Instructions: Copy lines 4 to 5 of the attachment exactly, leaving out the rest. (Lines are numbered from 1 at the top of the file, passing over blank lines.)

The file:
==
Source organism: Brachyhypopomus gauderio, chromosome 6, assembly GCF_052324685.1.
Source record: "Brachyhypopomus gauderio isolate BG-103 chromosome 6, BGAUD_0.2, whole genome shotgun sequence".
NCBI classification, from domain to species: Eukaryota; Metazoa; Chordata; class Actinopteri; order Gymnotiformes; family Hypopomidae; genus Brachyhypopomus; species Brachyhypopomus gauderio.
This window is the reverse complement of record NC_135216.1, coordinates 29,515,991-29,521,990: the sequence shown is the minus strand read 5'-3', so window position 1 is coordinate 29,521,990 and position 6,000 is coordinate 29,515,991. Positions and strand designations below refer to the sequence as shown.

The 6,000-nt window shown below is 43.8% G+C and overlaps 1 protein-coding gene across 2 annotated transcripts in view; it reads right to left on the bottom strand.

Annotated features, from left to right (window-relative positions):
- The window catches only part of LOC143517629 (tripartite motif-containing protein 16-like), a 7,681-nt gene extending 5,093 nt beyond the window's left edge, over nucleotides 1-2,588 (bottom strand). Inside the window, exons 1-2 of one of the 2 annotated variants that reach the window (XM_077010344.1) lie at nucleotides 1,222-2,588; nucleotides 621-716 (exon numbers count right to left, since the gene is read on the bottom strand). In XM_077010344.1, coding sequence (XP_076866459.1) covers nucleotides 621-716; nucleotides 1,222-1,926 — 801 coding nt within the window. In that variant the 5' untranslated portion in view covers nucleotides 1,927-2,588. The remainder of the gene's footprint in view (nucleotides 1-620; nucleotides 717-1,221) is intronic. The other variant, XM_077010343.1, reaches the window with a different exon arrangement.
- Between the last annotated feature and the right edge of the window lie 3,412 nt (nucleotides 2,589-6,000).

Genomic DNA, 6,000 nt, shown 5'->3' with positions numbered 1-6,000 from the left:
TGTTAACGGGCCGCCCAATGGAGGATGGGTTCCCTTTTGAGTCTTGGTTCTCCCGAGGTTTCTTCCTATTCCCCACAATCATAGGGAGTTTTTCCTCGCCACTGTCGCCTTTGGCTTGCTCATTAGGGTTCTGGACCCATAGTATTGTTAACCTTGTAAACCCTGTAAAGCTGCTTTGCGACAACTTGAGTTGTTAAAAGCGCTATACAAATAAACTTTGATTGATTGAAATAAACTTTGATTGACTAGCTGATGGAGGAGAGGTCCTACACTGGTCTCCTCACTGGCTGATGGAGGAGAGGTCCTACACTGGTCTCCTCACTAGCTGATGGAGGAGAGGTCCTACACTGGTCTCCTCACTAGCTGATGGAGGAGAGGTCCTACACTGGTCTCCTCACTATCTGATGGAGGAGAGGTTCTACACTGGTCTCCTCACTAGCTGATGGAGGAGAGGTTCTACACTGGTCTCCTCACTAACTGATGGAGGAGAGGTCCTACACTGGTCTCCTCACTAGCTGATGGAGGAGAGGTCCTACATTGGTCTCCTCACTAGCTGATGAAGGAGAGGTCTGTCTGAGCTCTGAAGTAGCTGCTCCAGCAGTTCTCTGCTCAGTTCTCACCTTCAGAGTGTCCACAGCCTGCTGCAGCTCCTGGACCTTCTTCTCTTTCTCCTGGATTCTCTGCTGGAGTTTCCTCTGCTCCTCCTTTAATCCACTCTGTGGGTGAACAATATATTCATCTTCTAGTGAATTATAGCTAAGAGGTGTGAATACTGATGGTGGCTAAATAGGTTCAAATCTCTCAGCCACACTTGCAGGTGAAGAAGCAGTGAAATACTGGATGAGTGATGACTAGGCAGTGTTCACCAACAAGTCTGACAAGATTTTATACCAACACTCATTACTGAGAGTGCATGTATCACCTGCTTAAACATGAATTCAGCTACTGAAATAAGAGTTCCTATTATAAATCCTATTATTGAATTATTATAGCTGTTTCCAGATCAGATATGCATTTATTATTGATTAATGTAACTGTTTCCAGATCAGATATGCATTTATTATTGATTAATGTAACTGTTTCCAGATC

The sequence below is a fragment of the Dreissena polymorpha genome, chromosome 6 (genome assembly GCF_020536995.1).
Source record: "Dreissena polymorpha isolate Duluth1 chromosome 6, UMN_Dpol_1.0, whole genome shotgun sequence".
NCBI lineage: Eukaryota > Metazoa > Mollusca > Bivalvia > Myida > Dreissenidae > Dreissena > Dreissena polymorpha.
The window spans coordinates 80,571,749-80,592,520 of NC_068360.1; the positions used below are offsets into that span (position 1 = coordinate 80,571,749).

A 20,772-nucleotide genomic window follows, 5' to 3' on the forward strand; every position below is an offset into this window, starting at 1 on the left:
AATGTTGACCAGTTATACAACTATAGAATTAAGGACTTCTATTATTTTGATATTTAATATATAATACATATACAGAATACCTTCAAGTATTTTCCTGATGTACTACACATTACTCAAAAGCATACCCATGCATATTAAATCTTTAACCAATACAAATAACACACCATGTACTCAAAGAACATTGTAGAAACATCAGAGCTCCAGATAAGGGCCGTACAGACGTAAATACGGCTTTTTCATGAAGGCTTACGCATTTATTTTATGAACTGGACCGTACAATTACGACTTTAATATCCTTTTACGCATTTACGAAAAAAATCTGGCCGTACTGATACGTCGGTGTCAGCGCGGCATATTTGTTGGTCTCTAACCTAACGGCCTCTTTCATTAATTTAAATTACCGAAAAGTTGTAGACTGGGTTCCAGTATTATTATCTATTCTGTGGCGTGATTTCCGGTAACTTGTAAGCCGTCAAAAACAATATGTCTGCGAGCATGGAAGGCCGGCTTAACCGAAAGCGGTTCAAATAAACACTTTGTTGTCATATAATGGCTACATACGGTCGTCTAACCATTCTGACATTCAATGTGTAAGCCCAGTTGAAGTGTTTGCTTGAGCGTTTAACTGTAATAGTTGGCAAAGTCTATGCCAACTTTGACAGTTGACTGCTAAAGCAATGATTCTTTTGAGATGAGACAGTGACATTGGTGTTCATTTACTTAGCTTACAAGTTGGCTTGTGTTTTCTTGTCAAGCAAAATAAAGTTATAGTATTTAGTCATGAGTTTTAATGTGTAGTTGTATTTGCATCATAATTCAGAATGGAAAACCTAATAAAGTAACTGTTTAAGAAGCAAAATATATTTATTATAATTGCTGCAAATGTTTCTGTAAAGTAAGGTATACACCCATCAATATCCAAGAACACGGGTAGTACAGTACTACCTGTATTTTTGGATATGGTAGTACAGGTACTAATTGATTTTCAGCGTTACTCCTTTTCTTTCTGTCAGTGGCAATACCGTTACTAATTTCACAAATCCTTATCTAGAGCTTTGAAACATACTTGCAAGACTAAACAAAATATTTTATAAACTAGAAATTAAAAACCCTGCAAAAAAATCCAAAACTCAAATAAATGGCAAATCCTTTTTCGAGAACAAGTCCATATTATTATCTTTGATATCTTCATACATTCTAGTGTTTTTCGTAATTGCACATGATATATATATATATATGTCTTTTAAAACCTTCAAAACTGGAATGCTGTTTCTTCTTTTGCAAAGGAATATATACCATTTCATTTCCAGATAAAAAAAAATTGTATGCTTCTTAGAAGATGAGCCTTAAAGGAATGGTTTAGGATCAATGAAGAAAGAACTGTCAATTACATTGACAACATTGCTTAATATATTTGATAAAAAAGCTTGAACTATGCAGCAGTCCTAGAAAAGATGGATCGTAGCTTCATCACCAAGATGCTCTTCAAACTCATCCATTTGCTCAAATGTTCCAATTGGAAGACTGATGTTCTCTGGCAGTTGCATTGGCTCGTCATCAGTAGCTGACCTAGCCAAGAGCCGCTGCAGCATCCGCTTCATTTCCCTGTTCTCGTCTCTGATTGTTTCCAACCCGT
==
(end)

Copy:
This window is the reverse complement of record NC_135216.1, coordinates 29,515,991-29,521,990: the sequence shown is the minus strand read 5'-3', so window position 1 is coordinate 29,521,990 and position 6,000 is coordinate 29,515,991. Positions and strand designations below refer to the sequence as shown.

The 6,000-nt window shown below is 43.8% G+C and overlaps 1 protein-coding gene across 2 annotated transcripts in view; it reads right to left on the bottom strand.